After working four hours, the men cleared the way through Emigration Canyon, and the wagons continued their journey. Thomas Bullock wrote: "We succeeded in getting thro' the narrow spot of the Kanyon about 4 o'clock, when we turned round the hill to the right & came in full view of the Salt Lake in the distance, with its bold hills on its Islands towering up in bold relief behind the Silvery Lake. A very extensive valley burst upon our view, dotted in 3 or 4 places with Timber. . . . I could not help shouting 'hurra, hurra, hurra, there's my home at last.'" Levi Jackman added: "When we finally got through, it seemed like bursting from the confines of prison walls into the beauties of a world of pleasure and freedom. We now had entered the valley and our vision could extend far and wide. We were filled with joy and rejoicing and thanksgiving."
They proceeded on into the valley. Thomas Bullock continued: "We descended a gentle sloping table land to a lower level where the soil & grass improve in appearance. As we progressed down the valley, small clumps of dwarf oak and willows appear and the wheat grass grows 6 or 7 feet high. Many different kinds of grass appear, some being 10 or 12 feet high. After wading thro' thick grass for some distance, we found a place bare enough for a camping ground, the grass being only knee deep, but very thick; we camped on the banks of a beautiful little stream which was surrounded by very tall grass." [This location was about five miles from the canyon at 500 East and 1700 South.]
William Clayton recorded: "At this place, the land is black and looks rich, sandy enough to make it good to work. The grass grows high and thick on the ground and is well mixed with nice green rushes. Feed here for our teams is very plentiful and good and the water is also good."
Orson Pratt and his company returned. The large pioneer company gathered around a campfire to here his report. He said that his exploration group had found a good spot to plant crops by a creek [City Creek] a few miles to the north. They enjoyed hearing news of the hot springs. A company council meeting was held at Willard Richard's wagon. It was decided to move to the place found by Orson Pratt in the morning. Also, two men, John Pack and Joseph Matthews, would be send back to make a report to Brigham Young. The rest of start plowing and planting about ten acres of potatoes.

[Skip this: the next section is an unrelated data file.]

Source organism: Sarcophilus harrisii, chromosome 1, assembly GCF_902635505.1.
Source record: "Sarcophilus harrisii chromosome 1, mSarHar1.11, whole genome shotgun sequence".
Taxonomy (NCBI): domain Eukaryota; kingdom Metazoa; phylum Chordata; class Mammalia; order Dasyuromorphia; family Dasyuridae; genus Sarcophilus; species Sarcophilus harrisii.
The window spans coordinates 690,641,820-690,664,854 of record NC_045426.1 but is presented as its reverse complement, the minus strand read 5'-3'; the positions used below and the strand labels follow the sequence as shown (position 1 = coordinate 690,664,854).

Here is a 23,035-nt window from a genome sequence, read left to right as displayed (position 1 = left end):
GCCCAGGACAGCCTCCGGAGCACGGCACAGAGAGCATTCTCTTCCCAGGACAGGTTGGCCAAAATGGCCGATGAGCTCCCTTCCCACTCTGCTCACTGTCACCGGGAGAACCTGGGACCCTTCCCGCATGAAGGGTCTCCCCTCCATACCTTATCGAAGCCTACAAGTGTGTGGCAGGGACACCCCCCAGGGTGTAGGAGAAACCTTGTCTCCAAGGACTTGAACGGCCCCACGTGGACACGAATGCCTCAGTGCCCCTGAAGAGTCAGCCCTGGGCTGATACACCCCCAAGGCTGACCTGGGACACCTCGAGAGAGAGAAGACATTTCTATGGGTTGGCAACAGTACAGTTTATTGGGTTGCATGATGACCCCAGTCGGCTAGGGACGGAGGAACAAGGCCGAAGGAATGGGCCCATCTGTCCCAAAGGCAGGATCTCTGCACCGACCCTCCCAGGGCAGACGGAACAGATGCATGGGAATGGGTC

On this historic evening of the day when most of the pioneer company entered the valley, the men spent the evening discussing their new valley home. William Clayton concluded the day with: "The evening was fine and pleasant and the night feels much warmer than in the ravines of the mountains." Norton Jacob wrote: "We have here mile summer weather. Serene atmosphere; a most beautiful clear sky, with an excessive dry climate and arid soil. If it could receive timely rains, it would be one of the most beautiful fertile regions on the face of the earth."
All the pioneers noted some disappointment that there was not very much timber in the valley. They realized that they would have to make homes of brick and stone.
Orson Pratt, Willard Richards, and George A. Smith completed a letter that would be taken back to Brigham Young. It included:
The brethren have done a great deal of labor on the road for our Pres. & his company to come over, but after so many wagons passing we presume you will find some repairing necessary, & should you find it very bad we hope you will look upon our labors with a lenient eye, for we have tried to do the best we could. . . Brothers Pratt & Smith & seven other horsemen explored the valley north of this as far as possible for lime & met the camp on their return at this point. They report some beautiful creeks north of this about 4 miles, whence we propose to remove in the morning & prepare for planting a short distance north of that point. The land becomes more barren; warm, hot sulphur, poison & a variety of other spring around. . . . Timber can hardly be said to be scarce in this region for there is scarcely enough of it to be named, & sage is as scarce as timber, so that if you want to raise sage & greese wood here you had better bring the seed with you from the mountains. In many places the grass, rushes are 10 feet high, but no more. Mammoth crickets abound in the borders of the valley. There are some sand hill cranes and karobs feed abundant, and of the best quality; water in the creeks passably good. We hardly need enter into particulars at this time as we anticipate you will be here in a day or two and see for yourself and see much more than we have had time to look at. Our prayers are in your behalf continually, that you may be strong in spirit & in boday & come to us speedily.